Innovation in Africa is the purest form: innovation out of necessity.

Not Angry Birds, the innovations emerging from Africa allow farmers to check where they can get the best price for their produce, fishermen to be warned about storms, people to check whether medicines they are buying have expired, and rural cellphone users to send mobile money to each other using text messages. Even the pay–as–you–go payment system was pioneered in Africa.

Shapshak has been writing about innovation and technology for the past 15 years and is writing a book on how it has become innovation out of necessity in Africa. He spoke at TED Global in June 2013 about how Africa is solving real problems for the rest of the world.

East Africa accounts for about 80% of the world´s mobile money transactions, an industry that is projected to grow to $617–billion by 2016. All started in Kenya using the M–Pesa payment system which uses SMSes to send money like modern–day digital cheques. Now, half of Kenya´s GDP goes through mobile money.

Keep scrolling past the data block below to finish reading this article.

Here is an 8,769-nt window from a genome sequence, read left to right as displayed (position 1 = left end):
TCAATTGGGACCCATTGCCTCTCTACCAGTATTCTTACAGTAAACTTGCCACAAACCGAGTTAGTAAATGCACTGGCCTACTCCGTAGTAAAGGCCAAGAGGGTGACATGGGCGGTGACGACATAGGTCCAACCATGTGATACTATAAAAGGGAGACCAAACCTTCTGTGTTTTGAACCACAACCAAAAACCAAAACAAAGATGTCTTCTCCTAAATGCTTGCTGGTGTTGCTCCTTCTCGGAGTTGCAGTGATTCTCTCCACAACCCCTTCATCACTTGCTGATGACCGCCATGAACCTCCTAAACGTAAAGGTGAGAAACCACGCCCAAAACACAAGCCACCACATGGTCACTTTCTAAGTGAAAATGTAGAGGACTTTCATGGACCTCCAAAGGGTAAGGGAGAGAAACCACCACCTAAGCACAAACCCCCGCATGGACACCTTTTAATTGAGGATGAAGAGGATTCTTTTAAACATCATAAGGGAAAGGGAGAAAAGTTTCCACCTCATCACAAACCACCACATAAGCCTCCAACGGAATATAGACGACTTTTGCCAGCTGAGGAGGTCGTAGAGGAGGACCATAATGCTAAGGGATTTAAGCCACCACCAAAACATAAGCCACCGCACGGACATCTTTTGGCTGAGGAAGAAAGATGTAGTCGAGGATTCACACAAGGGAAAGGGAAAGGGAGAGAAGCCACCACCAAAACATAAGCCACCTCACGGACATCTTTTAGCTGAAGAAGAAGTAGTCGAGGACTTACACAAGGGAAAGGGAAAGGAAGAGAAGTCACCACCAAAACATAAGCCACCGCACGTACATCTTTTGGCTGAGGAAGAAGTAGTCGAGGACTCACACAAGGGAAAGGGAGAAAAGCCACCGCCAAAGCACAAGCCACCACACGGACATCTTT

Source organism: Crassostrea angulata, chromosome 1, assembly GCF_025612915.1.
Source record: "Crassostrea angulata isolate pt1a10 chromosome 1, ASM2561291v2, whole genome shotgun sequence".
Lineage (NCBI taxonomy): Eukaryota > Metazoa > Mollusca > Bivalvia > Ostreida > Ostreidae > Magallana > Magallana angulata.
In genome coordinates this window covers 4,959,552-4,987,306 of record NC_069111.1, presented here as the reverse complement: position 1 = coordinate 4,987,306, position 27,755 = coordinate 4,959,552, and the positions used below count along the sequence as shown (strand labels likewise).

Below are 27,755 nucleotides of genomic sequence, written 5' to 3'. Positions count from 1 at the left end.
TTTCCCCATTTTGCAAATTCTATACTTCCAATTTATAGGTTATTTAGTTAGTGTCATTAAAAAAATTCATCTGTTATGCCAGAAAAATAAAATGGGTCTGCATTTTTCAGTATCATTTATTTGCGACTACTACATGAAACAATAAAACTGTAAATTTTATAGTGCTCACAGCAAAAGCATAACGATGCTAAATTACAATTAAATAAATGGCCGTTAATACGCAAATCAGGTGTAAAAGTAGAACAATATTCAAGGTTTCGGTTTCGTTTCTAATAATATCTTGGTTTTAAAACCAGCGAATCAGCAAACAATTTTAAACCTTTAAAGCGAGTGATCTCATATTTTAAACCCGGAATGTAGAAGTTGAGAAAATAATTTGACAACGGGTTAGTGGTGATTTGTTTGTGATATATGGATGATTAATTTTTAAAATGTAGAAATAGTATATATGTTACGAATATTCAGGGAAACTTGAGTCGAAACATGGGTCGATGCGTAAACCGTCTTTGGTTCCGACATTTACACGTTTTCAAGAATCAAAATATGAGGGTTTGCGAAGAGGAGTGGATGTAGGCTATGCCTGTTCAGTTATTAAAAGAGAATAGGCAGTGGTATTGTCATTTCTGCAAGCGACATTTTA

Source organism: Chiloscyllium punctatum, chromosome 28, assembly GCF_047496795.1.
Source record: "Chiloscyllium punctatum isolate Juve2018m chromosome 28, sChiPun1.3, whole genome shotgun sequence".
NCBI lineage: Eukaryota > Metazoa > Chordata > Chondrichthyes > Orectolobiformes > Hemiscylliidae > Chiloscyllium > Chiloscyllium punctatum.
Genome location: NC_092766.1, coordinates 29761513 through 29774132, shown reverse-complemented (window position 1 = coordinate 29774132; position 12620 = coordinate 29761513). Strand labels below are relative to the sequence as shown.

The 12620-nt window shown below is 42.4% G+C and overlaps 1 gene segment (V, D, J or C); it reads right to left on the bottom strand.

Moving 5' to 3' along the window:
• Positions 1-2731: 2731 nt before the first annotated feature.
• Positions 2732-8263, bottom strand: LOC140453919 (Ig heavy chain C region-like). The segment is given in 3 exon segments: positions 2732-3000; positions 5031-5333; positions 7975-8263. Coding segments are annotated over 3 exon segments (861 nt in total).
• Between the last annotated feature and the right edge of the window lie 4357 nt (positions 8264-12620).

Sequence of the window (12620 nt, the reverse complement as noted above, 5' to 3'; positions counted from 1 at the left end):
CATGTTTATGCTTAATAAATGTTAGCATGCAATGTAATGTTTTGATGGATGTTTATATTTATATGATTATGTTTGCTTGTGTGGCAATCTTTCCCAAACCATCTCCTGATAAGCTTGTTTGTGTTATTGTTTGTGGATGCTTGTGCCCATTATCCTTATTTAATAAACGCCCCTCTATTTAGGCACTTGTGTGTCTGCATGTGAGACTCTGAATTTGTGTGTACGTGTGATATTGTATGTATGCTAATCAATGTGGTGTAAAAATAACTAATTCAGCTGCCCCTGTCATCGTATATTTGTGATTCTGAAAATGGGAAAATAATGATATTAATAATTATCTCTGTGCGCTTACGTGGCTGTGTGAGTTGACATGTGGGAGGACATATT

An estimated 80% of adults in Africa are unbanked, or some 326–million people. But they have a SIM card – it´s the bank card of Africa.

With 1–billion people, Africa has 14% of the world´s population, most under the age of 30. The continent is where China was when its boom years began.

Africa has been historically typecast as the “hopeless continent”. But a decade after being labelled that by The Economist, the magazine renamed it the “hopeful continent”.

Six of the 10 fastest growing economies in the last decade were in Africa, according to The Economist. Sub–Saharan Africa´s real GDP growth rate has risen to an annual average of 5.7% over the past 10 years.

And it is set to continue. The IMF forecasts that seven of the top 10 fastest–growing economies over the next five years will be on the continent. African economies will grow at 7% a year over the next 20 years, making sub–Saharan Africa the second–fastest growing region in the world after Asia.